• Nitrogen oxides (NOx) – Nitrogen oxides, particularly nitrogen dioxide, are expelled from high temperature combustion, and are also produced during thunderstorms by electric discharge. They can be seen as a brown haze dome above or a plume downwind of cities. Nitrogen dioxide is a chemical compound with the formula NO2. It is one of several nitrogen oxides. One of the most prominent air pollutants, this reddish-brown toxic gas has a characteristic sharp, biting odor.
  • Particulate matter / particles, alternatively referred to as particulate matter (PM), atmospheric particulate matter, or fine particles, are tiny particles of solid or liquid suspended in a gas.

In contrast, aerosol refers to combined particles and gas. Some particulates occur naturally, originating from volcanoes, dust storms, forest and grassland fires, living vegetation, and sea spray. Human activities, such as the burning of fossil fuels in vehicles, power plants and various industrial processes also generate significant amounts of aerosols.

Averaged worldwide, anthropogenic aerosols—those made by human activities—currently account for approximately 10 percent of our atmosphere. Increased levels of fine particles in the air are linked to health hazards such as heart disease, altered lung function and lung cancer. Particulates are related to respiratory infections and can be particularly harmful to those already suffering from conditions like asthma.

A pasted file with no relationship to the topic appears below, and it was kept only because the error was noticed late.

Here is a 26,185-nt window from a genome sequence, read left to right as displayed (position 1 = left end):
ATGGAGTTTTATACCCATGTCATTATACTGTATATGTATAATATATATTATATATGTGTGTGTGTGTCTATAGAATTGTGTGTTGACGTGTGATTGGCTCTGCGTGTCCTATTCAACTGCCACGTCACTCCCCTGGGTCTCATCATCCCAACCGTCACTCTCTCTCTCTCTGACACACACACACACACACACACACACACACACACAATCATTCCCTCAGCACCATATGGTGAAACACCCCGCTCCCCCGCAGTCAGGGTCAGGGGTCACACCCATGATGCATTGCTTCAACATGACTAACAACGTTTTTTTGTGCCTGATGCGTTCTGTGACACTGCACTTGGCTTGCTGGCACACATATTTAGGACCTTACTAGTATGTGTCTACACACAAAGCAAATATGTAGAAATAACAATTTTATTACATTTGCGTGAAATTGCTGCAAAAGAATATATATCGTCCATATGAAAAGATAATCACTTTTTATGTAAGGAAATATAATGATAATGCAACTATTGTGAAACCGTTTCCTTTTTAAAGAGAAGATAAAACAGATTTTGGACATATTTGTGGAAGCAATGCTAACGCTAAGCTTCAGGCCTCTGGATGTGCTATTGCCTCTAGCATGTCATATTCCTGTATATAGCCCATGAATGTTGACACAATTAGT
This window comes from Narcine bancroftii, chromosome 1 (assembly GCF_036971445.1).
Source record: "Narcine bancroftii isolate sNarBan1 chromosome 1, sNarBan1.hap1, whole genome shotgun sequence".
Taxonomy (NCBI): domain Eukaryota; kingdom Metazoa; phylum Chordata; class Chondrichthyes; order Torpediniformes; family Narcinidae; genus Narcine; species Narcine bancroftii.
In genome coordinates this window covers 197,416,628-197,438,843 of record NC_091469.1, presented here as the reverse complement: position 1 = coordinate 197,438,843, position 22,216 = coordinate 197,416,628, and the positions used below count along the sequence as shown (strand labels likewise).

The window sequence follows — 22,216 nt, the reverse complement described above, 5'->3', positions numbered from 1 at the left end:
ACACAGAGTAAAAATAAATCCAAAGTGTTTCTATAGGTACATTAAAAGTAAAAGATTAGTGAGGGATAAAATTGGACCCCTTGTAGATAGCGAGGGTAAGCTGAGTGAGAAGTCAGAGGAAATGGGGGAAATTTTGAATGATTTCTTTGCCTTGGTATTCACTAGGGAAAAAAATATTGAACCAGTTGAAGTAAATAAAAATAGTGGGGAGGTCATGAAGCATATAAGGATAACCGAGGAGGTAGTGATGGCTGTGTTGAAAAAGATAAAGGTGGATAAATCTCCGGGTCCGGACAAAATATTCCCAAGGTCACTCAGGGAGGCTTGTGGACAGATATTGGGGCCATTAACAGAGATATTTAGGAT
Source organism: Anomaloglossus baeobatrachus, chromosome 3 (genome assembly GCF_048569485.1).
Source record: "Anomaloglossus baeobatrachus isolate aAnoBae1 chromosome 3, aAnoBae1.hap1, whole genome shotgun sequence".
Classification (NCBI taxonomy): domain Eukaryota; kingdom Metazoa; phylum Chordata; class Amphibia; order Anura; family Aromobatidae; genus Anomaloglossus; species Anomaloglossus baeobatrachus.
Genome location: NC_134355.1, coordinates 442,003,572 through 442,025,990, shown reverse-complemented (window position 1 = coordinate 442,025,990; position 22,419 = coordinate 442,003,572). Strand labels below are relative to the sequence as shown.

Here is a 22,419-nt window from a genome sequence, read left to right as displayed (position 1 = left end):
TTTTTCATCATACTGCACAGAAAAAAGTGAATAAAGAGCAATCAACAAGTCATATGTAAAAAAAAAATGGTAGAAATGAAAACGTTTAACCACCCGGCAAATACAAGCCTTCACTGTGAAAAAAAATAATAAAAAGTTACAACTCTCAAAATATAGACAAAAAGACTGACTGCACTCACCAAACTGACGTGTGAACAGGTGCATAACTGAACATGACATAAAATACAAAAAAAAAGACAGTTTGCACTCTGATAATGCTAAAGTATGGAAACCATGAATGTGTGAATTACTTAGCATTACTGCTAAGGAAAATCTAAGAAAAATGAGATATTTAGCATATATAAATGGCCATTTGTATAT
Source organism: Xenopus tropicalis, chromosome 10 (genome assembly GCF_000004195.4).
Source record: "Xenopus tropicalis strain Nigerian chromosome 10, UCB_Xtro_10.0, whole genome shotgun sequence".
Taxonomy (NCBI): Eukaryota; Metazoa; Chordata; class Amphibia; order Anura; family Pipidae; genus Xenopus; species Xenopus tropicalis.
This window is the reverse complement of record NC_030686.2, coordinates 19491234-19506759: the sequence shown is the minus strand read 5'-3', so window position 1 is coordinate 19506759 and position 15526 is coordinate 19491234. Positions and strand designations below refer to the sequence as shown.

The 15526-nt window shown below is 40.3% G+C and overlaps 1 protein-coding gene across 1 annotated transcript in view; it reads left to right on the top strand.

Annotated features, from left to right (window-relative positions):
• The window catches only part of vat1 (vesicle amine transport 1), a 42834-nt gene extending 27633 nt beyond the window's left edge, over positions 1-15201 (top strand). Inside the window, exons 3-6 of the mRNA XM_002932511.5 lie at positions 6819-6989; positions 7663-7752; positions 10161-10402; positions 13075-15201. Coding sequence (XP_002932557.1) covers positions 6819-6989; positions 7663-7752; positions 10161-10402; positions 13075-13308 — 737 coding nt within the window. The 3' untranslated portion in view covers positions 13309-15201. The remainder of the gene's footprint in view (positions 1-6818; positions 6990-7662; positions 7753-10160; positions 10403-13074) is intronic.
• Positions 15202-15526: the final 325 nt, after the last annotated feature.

• Chlorofluorocarbons (CFCs) – harmful to the ozone layer; emitted from products are currently banned from use. These are gases which are released from air conditioners, refrigerators, aerosol sprays, etc. On release into the air, CFCs rise to the stratosphere. Here they come in contact with other gases and damage the ozone layer. This allows harmful ultraviolet rays to reach the earth’s surface. This can lead to skin cancer, eye disease and can even cause damage to plants.
  • Ground level ozone (O3) formed from NOx and VOCs. Ozone (O3) is a key constituent of the troposphere. It is also an important constituent of certain regions of the stratosphere commonly known as the Ozone layer. Photochemical and chemical reactions involving it drive many of the chemical processes that occur in the atmosphere by day and by night. At abnormally high concentrations brought about by human activities (largely the combustion of fossil fuel), it is a pollutant and a constituent of smog.


  • Burning of Fossil Fuels: Most of the pollutants are produced by burning fossil fuels or wood, for driving, heating, power plants and industry.
    • Several man-made factors, vehicular emissions, construction dust, garbage burning causes severe pollution.
    • The particles can be made of black carbon, nitrates, sulphates, ammonia or mineral dust.